Workflow specialist InConcert Inc is launching its newly-styled workflow applications business into Europe, and hopes to see 30% to 40% of its revenues from outside the US in the next few years. The company was spun off from Xerox Corp’s Xsoft Inc last year (CI No 2,939), and has been reformed under the auspices of Xerox’s New Enterprises division, a venture capital group which has funded the buyout of InConcert and retains 80% of the company. InConcert’s original product was a workflow engine, designed to be used by application developers and systems integrators wanting to incorporate workflow into other applications. The new independent company’s brief is to develop and sell complete workflow systems based around the InConcert engine, and to become a one-stop-shop for customers that want workflow systems, but who no longer have in-house expertise to build them themselves. The idea of the Xerox venture capital businesses is to inject new, entrepreneurial blood into the somewhat fusty Xerox company, which is still viewed principally as a printer and copier company. InConcert’s new management team comes mainly from outside Xerox, and is headed by president and chief executive Jeremy Davis, who joined the company four months ago from Dun & BradStreet Corp’s Software company. Davis believes InConcert distinguishes itself from the competition by catering for very large companies, with low to medium transaction rates rather than high volume client-led transactions, but with complex, project-based systems, aimed at the knowledgeworker rather than simply the clerical user.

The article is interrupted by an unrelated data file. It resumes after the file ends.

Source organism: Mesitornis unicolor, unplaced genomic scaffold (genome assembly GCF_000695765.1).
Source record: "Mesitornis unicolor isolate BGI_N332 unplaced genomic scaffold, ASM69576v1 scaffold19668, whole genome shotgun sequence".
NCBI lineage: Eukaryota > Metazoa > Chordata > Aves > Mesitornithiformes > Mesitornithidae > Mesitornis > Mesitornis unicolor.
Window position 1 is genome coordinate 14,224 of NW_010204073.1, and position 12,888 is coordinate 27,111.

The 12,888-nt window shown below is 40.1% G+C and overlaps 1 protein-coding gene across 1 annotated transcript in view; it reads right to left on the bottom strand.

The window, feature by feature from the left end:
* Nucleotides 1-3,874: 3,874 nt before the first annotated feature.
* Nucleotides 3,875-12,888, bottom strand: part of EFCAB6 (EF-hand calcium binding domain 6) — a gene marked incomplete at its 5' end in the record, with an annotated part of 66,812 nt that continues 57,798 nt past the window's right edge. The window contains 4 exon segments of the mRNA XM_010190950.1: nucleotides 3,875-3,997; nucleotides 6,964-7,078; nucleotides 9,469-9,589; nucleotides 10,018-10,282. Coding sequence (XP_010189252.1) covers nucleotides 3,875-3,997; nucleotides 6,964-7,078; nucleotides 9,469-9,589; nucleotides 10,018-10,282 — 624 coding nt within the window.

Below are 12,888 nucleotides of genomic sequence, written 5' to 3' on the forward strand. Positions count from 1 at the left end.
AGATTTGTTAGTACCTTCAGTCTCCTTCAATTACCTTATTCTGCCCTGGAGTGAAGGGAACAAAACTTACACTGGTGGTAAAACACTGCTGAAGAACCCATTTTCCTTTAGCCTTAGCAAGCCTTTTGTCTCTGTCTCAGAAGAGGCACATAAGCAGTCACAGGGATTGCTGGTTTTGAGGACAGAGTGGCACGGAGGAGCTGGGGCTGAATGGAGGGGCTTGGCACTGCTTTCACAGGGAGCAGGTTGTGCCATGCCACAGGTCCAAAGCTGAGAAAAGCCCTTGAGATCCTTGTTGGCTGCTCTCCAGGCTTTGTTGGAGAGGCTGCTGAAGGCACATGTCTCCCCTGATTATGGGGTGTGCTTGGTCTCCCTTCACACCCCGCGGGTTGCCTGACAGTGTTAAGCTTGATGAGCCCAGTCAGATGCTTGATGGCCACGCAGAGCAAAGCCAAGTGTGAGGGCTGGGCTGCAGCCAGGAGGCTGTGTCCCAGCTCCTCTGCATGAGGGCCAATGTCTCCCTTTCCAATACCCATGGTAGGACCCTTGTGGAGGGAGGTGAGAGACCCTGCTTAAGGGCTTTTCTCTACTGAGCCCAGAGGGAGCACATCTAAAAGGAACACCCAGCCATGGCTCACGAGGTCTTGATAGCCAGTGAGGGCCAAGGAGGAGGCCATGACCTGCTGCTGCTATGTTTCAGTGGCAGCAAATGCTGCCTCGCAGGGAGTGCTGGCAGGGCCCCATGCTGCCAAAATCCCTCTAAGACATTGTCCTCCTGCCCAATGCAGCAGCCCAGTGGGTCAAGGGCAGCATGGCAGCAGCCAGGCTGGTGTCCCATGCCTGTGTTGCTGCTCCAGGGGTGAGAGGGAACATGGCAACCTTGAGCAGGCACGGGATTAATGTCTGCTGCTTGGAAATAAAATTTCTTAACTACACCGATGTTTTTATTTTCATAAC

The systems are also all for mission critical applications. To date, the company’s engine has been deployed across a very broad spectrum of businesses, but Davis says the company is now going to focus on vertical applications within a few core markets, which will be manufacturing, engineering and telecommunications, with the addition of government in Europe. The types of applications include change orders in engineering systems, to management the re-distribution of changed engineering specifications, or line provision in telecommunications companies. Davis says the aim is to focus on one application area at a time within companies in the core markets. In the US, InConcert already boasts large accounts with AT&T Corp, Compaq Computer Corp and is about to finalize a deal with telecoms giant WorldCom Inc. The company already has European customers including the UK Royal Airforce and Barclays Bank Plc, but most of its European presence so far has been through third party systems integrators such as Electronic Data Systems Corp. It has now opened European offices in the UK, in Slough, Berkshire, and in Dussldorf in Germany. Davis says the company will continue to sell through systems integration partners, particularly to get it into new vertical markets, but it has also established a 15- strong direct sales team in Europe, which will concentrate on its key vertical markets. Davis says the company is responding not only to strong demand from European companies, but also from its US customers which require a European roll-out. The company says Europe will be a very important market, and it could even see up to 50% of its revenues coming from there eventually.